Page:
GPS: Back then we made a written report to President-elect Reagan between the election and when he was inaugurated, and I’d be glad to make it available to you all. The Wall Street Journal printed quite a bit of it recently, but we just codified things he’d said in the campaign and made a proposal out of it. Obviously, he would get tax rates down, he would get spending under control, and get the regulatory process under control. We were big on that. Amazingly there still were the remnants of the wage-and-price control system from President Nixon. So, on his third day in office he abolished the remnants of that system, and that was a big signal. It was decisive and it was strategic.

What would I do now if I could have my way? Well, I don’t think it’s unrealistic to think that there could be a redo of the 1986 Tax Act, and, personally, I don’t think it would take forever because the template is there. The record of 97 to 3 is there. The Joint Committee staff could score it overnight. It’s not a mystery how much you save taking these preferences out. And if you did something like that you would take the Bush tax cut problem away because you would substitute a new personal income tax system. I think that would be doable. In fact, John Boehner, in the very forthcoming statement that he put forward right after the election, more or less proposed it and said, “Okay, let’s do this and let’s score it in such a way that we can be sure, Mr. President, that you get more tax revenue. This will produce more tax revenue if you could just distinguish between revenue and rates for a minute. Isn’t it revenue that you want? Or is it just that you want to punish people?” So let’s stop punishing people and start rewarding people and have tax revenues. That’s really the objective. So I think that’s a possibility.

I also think that it is almost universally recognized that the corporate tax rate is too high. Obama has said that. It’s obvious. So you could do a little bit of the same thing—eliminate preferences—but it wouldn’t get you as far as you need to get. The corporate rate ought to come down at least to 25 percent—personally, I would prefer it to be a little lower—and leave the capital gains tax rate and the dividend rate alone. I don’t know whether those things are conceivable.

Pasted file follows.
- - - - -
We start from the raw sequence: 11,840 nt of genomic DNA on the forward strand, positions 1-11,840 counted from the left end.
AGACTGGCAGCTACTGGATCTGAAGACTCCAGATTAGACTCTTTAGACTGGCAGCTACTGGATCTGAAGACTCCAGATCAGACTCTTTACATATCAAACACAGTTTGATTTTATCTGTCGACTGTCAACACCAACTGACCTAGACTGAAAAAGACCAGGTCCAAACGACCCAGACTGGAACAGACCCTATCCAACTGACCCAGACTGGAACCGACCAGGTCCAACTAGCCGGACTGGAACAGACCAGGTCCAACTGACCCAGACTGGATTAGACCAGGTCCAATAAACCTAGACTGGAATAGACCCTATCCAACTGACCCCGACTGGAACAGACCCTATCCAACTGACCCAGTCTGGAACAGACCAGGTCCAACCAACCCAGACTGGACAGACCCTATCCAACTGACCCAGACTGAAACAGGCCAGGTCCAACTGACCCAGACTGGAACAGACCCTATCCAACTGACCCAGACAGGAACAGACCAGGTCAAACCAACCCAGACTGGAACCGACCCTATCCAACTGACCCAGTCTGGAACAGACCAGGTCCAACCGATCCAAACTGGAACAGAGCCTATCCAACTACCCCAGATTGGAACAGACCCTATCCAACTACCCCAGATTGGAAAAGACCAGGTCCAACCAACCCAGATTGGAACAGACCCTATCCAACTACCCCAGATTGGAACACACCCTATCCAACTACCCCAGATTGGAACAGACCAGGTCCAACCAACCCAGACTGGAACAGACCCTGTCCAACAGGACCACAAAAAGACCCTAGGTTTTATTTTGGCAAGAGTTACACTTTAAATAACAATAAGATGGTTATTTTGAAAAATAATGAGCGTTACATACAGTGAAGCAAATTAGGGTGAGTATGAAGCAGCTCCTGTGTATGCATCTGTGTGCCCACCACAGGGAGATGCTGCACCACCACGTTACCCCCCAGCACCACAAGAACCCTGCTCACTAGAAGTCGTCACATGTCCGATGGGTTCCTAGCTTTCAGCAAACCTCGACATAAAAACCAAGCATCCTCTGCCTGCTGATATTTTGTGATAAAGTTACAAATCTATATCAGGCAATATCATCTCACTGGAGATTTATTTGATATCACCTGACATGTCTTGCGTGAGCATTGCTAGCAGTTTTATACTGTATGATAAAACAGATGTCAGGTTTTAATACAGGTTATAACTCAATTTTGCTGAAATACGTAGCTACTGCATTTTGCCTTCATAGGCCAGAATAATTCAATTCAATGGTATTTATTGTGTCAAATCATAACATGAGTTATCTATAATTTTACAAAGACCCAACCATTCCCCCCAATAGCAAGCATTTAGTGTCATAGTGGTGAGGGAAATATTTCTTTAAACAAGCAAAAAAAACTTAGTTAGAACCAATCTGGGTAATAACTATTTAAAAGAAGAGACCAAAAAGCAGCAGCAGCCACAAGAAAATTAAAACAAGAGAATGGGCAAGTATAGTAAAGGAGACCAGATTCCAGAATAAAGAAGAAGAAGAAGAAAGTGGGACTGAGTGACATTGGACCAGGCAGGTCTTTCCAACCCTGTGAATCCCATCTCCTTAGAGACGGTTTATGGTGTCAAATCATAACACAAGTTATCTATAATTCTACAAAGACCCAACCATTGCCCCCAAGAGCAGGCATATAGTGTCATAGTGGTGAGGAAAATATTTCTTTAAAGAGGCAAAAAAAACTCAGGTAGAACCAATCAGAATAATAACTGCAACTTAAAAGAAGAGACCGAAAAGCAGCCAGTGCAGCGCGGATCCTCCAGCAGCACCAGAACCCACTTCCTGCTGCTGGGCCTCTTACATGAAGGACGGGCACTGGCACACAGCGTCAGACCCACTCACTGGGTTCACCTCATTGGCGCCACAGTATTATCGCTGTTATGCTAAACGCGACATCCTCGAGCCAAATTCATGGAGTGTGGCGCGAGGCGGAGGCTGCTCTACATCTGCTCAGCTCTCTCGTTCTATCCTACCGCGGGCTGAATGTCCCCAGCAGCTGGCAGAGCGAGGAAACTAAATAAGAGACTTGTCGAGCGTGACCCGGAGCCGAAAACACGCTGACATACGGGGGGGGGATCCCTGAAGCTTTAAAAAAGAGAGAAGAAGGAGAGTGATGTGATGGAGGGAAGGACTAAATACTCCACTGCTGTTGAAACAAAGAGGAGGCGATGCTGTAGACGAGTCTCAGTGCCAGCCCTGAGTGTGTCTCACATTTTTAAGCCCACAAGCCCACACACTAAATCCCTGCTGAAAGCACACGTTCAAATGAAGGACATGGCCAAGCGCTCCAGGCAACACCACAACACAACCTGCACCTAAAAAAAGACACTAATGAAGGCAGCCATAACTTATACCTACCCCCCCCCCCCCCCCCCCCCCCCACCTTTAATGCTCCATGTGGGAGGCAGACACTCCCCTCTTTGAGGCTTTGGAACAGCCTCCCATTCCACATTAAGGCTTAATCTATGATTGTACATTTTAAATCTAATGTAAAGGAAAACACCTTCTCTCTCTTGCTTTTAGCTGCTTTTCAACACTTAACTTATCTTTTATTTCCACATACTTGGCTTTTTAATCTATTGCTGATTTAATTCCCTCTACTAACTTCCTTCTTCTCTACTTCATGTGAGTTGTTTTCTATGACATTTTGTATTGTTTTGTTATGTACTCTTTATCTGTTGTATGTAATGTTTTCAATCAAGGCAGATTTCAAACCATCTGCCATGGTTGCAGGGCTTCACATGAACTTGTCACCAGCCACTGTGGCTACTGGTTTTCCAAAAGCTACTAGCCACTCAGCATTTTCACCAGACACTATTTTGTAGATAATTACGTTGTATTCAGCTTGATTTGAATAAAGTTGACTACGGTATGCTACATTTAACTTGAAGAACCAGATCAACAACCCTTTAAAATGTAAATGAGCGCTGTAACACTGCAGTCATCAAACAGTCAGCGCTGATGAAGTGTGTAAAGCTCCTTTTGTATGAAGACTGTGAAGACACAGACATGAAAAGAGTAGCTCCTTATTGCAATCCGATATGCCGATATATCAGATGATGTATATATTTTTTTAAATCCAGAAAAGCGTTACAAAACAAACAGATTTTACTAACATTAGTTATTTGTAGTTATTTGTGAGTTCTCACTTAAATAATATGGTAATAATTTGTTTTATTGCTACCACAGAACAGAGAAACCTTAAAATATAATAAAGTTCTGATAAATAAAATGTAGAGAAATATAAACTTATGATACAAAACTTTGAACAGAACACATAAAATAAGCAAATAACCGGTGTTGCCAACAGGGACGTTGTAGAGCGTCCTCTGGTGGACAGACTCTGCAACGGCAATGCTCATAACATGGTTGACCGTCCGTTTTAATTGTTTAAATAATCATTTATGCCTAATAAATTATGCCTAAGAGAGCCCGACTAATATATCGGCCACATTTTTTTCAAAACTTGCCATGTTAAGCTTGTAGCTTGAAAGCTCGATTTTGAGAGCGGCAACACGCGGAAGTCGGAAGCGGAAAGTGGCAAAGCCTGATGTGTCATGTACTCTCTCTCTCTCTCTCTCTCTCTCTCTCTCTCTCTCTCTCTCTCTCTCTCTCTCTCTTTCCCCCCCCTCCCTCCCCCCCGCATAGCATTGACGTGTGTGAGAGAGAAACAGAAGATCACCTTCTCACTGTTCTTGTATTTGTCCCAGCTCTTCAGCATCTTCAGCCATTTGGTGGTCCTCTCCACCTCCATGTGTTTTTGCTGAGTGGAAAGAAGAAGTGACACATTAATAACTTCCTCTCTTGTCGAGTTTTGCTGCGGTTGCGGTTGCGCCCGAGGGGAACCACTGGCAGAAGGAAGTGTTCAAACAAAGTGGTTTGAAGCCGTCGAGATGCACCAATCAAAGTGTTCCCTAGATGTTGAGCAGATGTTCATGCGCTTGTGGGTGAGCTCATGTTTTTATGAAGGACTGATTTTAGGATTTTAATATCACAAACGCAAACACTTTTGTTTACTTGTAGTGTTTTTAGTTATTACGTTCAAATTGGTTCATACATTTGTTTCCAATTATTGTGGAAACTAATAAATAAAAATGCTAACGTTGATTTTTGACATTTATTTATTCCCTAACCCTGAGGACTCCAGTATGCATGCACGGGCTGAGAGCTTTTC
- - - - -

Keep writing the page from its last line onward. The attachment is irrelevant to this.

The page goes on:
If Ronald Reagan were there, I’ll tell you what he’d do. He’d get all the relevant people together and say, “Let’s start a conversation. What’s our first topic?” The first topic is: Where are we trying to go? What are we trying to achieve? Well, we want prosperity without inflation. Isn’t that our goal? What contributes to that? How do you avoid inflation? Shoot the Federal Reserve, that’s the first thing! [laughter] Honest to goodness, what they have piled up in terms of the monetary base [is worrying]. Art Laffer publishes wonderful material—I’m sure you get it—and Art has developed the ability to graph things so that you see this gigantic buildup of reserves. Incidentally, the Fed, in the way it conducts itself now, gives money to banks—you heard me say that—and when interest rates go up it’s going to be more. Now where is there an authorization for that organization of government to give money to banks? It’s not there. I think there’s a lot of work to be done to clean up the act.

Then we have to get the regulatory business under control. People have studied regulation. A good friend of mine and Art’s, the late George Stigler, at the University of Chicago and a Hoover fellow, coined the word “regulatory capture.” It’s generally what happens when you have this looking-over-your-shoulder-all–the-time form of regulation. I think we have to find our way to simpler, easier-to-spot regulation that puts the interests of the person being regulated in line with the object of the regulation. Here’s an example in the field of nuclear power:

All the people operating nuclear power plants realize that if something goes wrong in any one of them, it’s devastating for all of them. So they have developed a system where they go around to each other’s plants—the operators who know what works and what doesn’t work and what the safety issues are—and they inspect each other’s plants. They don’t make written reports, but they tell each other in no uncertain terms to “do this” and “do that.” This has produced a really good safety record here. So we have got to align. The first thing I think is that bonding is a pretty good way of doing it. But this business of hugely complicated regulations that nobody can even understand. I don’t think is the way to go; it just ties things in knots.

SAB: Well I believe President Reagan in 1981 had a new agency called OIRA that scored regulations before they could be passed on to the House or the Senate to determine their impact on commerce. Where is that agency? Is it defunct? It was a very good agency. It did monumental work in curbing unnecessary regulation. Let’s get even more granular.